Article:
"Job market bends without breaking" as US gains 206,000 jobs

June saw 206,000 new jobs, surpassing expectations, while the unemployment rate climbed to 4.1%

"Job market bends without breaking" as US gains 206,000 jobs

The U.S. economy added 206,000 jobs in June, slightly surpassing expectations, as reported by CNBC.

Despite the job gains, the unemployment rate rose to 4.1 percent, marking the highest level since October 2021 and deviating from the forecast that it would hold steady at 4 percent.   

Nonfarm payrolls exceeded the Dow Jones forecast of 200,000 but were lower than the revised May figure of 218,000. The labour force participation rate increased to 62.6 percent, with the prime age rate, focusing on individuals aged 25 to 54, rising to 83.7 percent, its highest in over 22 years.  

The broader unemployment rate, which includes discouraged workers and those holding part-time jobs for economic reasons, remained steady at 7.4 percent.   

Sector-specific changes showed a significant rise in government jobs, contributing 70,000 to the total. Health care added 49,000 jobs, social assistance 34,000, and construction 27,000.  

However, professional and business services saw a decline of 17,000 jobs, and retail decreased by 9,000 jobs. Household employment increased by 116,000, despite a decrease of 28,000 full-time workers and an increase of 50,000 part-time workers.   

Average hourly earnings grew by 0.3 percent for the month and 3.9 percent year-over-year, both aligning with estimates. The average work week remained steady at 34.3 hours.  

According to CNN, markets remained mostly unchanged but leaned higher on Friday afternoon, with traders optimistic about the slight rise in unemployment, suggesting potential Federal Reserve rate cuts later this year.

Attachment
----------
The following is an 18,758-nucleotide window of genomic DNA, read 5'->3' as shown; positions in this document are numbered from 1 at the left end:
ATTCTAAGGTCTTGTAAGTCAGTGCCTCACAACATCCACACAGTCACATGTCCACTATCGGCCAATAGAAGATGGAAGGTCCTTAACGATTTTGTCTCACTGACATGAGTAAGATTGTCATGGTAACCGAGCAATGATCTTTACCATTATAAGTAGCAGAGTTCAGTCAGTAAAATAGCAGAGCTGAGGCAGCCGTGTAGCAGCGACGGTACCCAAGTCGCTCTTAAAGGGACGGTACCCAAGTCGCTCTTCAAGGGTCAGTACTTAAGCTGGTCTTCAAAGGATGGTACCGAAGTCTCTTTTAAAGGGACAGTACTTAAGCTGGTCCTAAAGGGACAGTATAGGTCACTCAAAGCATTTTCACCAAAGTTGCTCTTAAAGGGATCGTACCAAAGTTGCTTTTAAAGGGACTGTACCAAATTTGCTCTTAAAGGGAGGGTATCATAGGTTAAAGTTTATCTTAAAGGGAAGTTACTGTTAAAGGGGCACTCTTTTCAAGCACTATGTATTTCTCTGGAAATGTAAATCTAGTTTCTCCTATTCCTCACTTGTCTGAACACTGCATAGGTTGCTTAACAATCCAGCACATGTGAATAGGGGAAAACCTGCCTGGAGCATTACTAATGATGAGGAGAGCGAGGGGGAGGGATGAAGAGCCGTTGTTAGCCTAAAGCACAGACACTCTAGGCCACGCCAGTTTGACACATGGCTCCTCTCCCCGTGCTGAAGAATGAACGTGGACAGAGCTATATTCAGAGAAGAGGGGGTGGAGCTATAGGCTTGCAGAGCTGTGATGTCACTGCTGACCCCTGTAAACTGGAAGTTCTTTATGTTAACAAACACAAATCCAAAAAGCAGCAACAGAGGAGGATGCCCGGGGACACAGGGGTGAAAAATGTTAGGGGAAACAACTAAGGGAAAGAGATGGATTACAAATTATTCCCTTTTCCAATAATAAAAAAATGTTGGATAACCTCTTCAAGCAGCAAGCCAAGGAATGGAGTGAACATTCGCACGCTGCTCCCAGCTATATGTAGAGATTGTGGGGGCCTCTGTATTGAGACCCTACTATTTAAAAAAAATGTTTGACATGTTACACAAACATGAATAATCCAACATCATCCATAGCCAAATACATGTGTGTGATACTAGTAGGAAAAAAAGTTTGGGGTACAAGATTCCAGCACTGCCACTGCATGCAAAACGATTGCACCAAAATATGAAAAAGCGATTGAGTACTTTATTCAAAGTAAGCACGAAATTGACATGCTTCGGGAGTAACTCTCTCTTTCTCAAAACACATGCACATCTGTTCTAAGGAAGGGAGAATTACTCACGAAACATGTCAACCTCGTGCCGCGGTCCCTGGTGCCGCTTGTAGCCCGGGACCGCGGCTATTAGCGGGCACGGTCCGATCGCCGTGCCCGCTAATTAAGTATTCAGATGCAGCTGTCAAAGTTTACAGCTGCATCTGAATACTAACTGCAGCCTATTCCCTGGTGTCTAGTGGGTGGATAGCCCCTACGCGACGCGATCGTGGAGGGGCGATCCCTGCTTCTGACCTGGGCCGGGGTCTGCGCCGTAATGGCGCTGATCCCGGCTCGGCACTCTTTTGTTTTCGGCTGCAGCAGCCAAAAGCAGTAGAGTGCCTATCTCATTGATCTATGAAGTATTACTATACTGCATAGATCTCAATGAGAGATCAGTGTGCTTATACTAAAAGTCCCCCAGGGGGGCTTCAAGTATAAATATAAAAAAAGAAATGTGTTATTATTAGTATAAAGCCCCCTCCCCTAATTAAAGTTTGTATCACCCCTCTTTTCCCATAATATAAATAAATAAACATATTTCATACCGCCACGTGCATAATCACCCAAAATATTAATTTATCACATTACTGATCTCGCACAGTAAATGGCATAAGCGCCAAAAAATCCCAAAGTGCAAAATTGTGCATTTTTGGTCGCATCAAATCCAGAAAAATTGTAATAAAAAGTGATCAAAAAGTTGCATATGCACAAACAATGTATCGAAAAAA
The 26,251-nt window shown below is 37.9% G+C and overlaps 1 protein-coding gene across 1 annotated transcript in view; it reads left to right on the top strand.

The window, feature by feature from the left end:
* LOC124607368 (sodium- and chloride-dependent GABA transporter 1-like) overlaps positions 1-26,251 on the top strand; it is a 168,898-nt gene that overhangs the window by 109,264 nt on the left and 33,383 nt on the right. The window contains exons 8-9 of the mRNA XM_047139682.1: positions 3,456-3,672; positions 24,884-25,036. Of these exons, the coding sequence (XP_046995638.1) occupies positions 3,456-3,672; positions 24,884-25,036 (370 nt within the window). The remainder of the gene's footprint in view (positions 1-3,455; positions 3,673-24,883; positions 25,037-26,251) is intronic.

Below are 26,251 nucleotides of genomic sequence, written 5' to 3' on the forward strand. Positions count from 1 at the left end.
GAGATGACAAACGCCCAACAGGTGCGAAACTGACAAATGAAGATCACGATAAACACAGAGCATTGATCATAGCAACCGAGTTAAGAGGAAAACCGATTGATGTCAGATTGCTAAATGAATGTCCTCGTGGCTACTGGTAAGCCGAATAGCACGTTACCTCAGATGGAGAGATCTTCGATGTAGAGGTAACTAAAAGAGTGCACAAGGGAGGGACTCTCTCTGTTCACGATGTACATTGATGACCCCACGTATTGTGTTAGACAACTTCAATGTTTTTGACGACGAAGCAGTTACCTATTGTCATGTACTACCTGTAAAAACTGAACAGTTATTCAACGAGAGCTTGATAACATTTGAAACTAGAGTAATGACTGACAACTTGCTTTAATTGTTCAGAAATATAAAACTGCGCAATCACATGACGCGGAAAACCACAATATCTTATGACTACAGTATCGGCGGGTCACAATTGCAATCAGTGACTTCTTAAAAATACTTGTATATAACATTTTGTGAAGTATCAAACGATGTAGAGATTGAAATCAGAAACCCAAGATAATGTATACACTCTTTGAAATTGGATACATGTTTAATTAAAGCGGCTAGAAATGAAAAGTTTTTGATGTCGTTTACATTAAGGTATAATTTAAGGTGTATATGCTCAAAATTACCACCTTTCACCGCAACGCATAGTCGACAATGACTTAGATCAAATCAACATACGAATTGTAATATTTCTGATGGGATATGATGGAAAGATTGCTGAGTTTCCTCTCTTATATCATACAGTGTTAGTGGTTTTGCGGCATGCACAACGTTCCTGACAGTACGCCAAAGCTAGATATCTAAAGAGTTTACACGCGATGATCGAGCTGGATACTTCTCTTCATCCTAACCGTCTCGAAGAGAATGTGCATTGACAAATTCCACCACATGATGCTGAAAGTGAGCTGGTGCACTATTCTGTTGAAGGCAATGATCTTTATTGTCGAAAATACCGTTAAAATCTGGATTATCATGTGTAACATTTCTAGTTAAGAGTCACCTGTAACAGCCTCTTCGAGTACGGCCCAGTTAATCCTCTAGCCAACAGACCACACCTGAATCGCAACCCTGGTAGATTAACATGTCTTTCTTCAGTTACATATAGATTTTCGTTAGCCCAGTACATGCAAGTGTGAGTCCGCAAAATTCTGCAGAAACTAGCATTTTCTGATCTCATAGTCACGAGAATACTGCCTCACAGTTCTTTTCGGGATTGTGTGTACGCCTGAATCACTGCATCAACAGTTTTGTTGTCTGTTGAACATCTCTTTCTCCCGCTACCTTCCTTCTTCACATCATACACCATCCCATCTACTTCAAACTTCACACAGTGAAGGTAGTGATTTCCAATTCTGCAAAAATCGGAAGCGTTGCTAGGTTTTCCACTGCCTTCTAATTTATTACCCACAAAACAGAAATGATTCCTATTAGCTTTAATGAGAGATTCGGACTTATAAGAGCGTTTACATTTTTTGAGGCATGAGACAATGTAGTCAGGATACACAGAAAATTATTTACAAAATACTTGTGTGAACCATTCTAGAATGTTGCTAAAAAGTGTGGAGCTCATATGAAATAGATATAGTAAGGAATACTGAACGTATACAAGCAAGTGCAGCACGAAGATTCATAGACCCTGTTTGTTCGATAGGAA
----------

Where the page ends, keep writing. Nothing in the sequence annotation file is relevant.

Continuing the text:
The S&P 500 was on track to close at a record high, with the Nasdaq up 0.8 percent and the Dow down by 50 points or 0.1 percent.   

Long-term unemployment increased by 166,000 to 1.5 million, compared to 1.1 million a year ago, with long-term unemployed making up 22.2 percent of the total jobless, up from 18.8 percent last year.  

The unemployment rate for Black workers rose to 6.3 percent, its highest since March, and for Asians, it increased to 4.1 percent, the highest since August 2021.   

Federal Reserve officials are contemplating their next moves on monetary policy, needing more progress on inflation before lowering interest rates.  

They noted that a strong economy and solid labour market reduce the urgency to act, despite market pricing in two rate cuts before the end of 2024, assuming quarter percentage point reductions.  

In April, the Bureau of Labour Statistics revised the payroll countdown to 108,000, reducing the April and May totals by 111,000. There are signs of potential labour market weakness, with purchasing manager surveys showing contraction in hiring for both manufacturing and services sectors.  

Broader economic growth is also slowing, with GDP increasing at an annualized rate of just 1.4 percent in the first quarter and projected to grow at 1.5 percent in the second quarter, according to the Atlanta Fed.   

Temporary help services employment dropped by 48,900 in June, the largest decline since April 2021. This sector is often seen as an early indicator of economic trends, with its decline suggesting potential future weakness in the labour market.   

David Russell, global head of market strategy at TradeStation, commented, “The job market is bending without yet breaking, which boosts the argument for rate cuts.”  

Robert Frick, corporate economist at Navy Federal Credit Union, added, “There are no cracks here that would cause the Fed to rush to the rescue with rate cuts.”   

Rick Rieder, BlackRock’s chief investment officer of global fixed income, noted, “The Fed should be lifting a glass to and toasting a more normal (and no longer overheating) jobs picture.”   

As the Federal Reserve considers its options, the current key lending rate remains at 5.25 to 5.50 percent, the highest in 23 years, with potential adjustments dependent on further economic data.